•    Customer service and support staff, including managed and professional services as well as remote providers of support to transitioning employees to set up and maintain home offices, who interface with customers to manage or support service environments and security issues, including payroll, billing, fraud, and troubleshooting

•    Dispatchers involved with service repair and restoration

Information Technology
•    Workers who support command centers, including, but not limited to Network Operations Command Center, Broadcast Operations Control Center and Security Operations Command Center
•    Data center operators, including system administrators, HVAC & electrical engineers, security personnel, IT managers, data transfer solutions engineers, software and hardware engineers, and database administrators
•    Client service centers, field engineers, and other technicians supporting critical infrastructure, as well as manufacturers and supply chain vendors that provide hardware and software, and information technology equipment (to include microelectronics and semiconductors) for critical infrastructure
•    Workers responding to cyber incidents involving critical infrastructure, including medical facilities, SLIT governments and federal facilities, energy and utilities, and banks and financial institutions, and other critical infrastructure categories and personnel
•    Workers supporting the provision of essential global, national and local infrastructure for computing services (incl. cloud computing services), business infrastructure, web-based services, and critical manufacturing
•    Workers supporting communications systems and information technology used by law enforcement, public safety, medical, energy and other critical industries
•    Support required for continuity of services, including janitorial/cleaning personnel


•    Workers who are needed to process and maintain systems for processing financial transactions and services (e.g., payment, clearing, and settlement; wholesale funding; services; and capital markets activities)
•    Workers who are needed to provide consumer access to banking and lending services, including ATMs, and to move currency and payments (e.g., armored cash carriers)
•    Workers who support financial operations, such as those staffing data and security operations centers


•    Workers to ensure continuity of building functions, including local and state inspectors and administrative support of inspection services who are responsible for the inspection of elevators, escalators, lifts, buildings, plumbing and gas fitting, electrical work, and other safety related professional work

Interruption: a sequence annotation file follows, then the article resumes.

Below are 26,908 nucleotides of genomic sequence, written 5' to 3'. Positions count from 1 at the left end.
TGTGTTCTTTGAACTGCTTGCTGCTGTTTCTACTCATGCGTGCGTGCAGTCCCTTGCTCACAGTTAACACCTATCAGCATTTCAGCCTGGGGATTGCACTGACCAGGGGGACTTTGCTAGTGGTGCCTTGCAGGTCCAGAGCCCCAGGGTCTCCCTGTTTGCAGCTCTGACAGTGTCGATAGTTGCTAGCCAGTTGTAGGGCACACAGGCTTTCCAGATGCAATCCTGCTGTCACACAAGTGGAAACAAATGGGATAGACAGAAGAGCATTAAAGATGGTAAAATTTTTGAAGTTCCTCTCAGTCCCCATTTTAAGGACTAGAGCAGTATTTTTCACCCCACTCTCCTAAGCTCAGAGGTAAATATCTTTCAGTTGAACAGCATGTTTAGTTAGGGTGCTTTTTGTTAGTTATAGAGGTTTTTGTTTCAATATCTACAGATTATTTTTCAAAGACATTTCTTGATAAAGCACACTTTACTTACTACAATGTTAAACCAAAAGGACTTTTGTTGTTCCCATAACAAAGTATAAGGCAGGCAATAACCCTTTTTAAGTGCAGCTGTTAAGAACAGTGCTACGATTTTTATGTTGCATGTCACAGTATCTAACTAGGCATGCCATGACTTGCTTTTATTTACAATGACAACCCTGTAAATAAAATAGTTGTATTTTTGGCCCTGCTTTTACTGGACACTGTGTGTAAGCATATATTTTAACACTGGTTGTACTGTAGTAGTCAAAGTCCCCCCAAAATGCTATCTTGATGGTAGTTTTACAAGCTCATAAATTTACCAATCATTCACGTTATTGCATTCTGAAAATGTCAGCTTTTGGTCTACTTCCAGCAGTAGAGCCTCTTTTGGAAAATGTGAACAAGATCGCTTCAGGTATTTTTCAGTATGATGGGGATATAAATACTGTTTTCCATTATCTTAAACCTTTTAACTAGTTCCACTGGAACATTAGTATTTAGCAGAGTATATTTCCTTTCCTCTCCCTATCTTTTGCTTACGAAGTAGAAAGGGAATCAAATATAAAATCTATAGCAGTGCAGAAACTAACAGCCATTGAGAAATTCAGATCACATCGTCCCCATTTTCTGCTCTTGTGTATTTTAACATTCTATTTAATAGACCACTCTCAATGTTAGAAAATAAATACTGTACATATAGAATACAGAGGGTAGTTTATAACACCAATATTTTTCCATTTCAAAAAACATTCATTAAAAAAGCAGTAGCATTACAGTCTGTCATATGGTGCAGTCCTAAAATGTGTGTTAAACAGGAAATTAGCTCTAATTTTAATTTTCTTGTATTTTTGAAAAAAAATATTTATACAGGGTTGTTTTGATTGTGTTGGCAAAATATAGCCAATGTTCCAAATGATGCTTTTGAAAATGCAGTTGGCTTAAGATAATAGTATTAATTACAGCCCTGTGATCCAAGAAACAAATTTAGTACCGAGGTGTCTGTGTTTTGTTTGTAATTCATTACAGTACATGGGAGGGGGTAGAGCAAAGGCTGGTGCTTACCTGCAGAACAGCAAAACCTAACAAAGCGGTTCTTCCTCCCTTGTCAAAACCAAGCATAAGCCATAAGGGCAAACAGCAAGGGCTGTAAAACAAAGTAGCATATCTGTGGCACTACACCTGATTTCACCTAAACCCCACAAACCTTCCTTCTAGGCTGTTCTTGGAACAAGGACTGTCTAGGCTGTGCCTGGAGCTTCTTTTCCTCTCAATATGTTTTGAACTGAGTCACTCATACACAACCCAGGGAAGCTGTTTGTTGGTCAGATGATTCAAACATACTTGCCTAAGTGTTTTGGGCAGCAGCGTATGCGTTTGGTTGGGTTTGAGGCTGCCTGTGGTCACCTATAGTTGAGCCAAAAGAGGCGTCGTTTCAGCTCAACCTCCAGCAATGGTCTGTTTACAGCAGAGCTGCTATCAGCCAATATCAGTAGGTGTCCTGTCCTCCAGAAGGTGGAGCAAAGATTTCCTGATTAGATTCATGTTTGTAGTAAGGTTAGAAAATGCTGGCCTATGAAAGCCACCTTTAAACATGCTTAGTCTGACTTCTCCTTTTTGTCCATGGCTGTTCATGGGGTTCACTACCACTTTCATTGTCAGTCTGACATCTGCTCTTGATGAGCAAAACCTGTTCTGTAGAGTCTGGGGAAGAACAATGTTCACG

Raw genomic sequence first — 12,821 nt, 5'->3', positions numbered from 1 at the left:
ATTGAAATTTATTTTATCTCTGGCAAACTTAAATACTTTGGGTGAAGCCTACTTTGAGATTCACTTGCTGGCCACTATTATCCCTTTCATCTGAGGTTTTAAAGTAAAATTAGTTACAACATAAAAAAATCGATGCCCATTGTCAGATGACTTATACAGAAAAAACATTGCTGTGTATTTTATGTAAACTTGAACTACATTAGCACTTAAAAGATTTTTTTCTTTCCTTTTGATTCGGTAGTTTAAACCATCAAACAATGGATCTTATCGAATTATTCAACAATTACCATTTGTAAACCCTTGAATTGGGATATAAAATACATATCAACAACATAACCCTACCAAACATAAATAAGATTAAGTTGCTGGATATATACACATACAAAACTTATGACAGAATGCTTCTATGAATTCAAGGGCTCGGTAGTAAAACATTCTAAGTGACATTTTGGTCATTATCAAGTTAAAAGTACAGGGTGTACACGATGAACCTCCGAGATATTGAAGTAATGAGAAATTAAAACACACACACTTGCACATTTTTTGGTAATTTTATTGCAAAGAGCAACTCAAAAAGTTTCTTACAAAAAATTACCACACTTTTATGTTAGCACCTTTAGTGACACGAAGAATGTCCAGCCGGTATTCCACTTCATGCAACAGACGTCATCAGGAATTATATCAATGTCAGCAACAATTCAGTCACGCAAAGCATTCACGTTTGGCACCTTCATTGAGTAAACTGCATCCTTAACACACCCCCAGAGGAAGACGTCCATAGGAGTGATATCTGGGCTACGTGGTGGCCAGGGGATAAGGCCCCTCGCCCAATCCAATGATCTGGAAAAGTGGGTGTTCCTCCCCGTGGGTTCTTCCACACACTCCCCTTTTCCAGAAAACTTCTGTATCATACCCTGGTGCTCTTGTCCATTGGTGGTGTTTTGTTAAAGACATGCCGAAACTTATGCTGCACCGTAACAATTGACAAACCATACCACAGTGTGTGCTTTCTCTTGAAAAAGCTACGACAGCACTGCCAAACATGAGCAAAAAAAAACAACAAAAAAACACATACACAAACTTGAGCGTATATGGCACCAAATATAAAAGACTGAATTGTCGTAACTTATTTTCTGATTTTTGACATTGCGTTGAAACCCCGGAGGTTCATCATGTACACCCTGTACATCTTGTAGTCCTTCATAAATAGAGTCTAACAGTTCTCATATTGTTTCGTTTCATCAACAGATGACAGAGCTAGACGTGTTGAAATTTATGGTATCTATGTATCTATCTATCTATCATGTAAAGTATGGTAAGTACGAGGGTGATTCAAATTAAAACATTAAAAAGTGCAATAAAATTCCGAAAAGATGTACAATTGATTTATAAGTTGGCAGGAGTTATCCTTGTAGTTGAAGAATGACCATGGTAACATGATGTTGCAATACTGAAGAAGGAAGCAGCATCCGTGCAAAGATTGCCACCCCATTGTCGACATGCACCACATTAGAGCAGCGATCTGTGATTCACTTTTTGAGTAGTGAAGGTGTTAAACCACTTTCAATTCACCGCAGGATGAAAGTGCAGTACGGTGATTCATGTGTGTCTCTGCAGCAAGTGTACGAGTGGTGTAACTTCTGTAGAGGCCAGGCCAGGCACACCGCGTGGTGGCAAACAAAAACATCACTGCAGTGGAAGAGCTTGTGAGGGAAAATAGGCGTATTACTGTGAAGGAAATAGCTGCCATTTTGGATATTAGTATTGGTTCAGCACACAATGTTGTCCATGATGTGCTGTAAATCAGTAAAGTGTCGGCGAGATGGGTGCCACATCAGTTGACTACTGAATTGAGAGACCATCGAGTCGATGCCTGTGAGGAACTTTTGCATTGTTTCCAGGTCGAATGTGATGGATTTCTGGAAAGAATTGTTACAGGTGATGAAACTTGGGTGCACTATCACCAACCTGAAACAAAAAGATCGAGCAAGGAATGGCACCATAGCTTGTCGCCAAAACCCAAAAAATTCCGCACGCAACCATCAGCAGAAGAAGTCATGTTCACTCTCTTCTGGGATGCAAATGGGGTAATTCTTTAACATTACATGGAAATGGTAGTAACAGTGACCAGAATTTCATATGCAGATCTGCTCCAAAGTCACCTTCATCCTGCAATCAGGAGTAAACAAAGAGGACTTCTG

•    Security staff to maintain building access control and physical security measures
•    Workers at operations centers necessary to maintain other essential functions
•    Construction Workers who support the construction, operation, inspection, and maintenance of construction sites and construction projects (including housing construction)
•    Professional services (such as legal and accounting services) and payroll and employee benefit services, when necessary to assist in compliance with legally mandated activities and critical sector services or where failure to provide such services during the time of the order would result in significant prejudice
•    Workers such as plumbers, electricians, exterminators, inspectors and other service providers who provide services that are necessary to maintaining the safety, sanitation, and essential operation of residences, construction sites and projects, and needed facilities

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Chelsea A. Wood is a Mintz attorney focused on transactional commercial real estate law. She regularly drafts closing documents and leases, negotiates purchase and sale agreements, and performs due diligence related to acquisitions, dispositions, and financings.
Jennifer is the Chair of Mintz's Real Estate Practice. She represents clients in connection with all aspects of acquisitions, dispositions, and financings of office, industrial and multifamily properties.
Kelly is a skilled litigator that advises clients on a broad range of disputes involving commercial real estate and government regulation. He has extensive experience litigating complex lease disputes, commercial evictions, permits/zoning appeals, tax abatements, property valuations, government investigations, and administrative proceedings before state and federal agencies.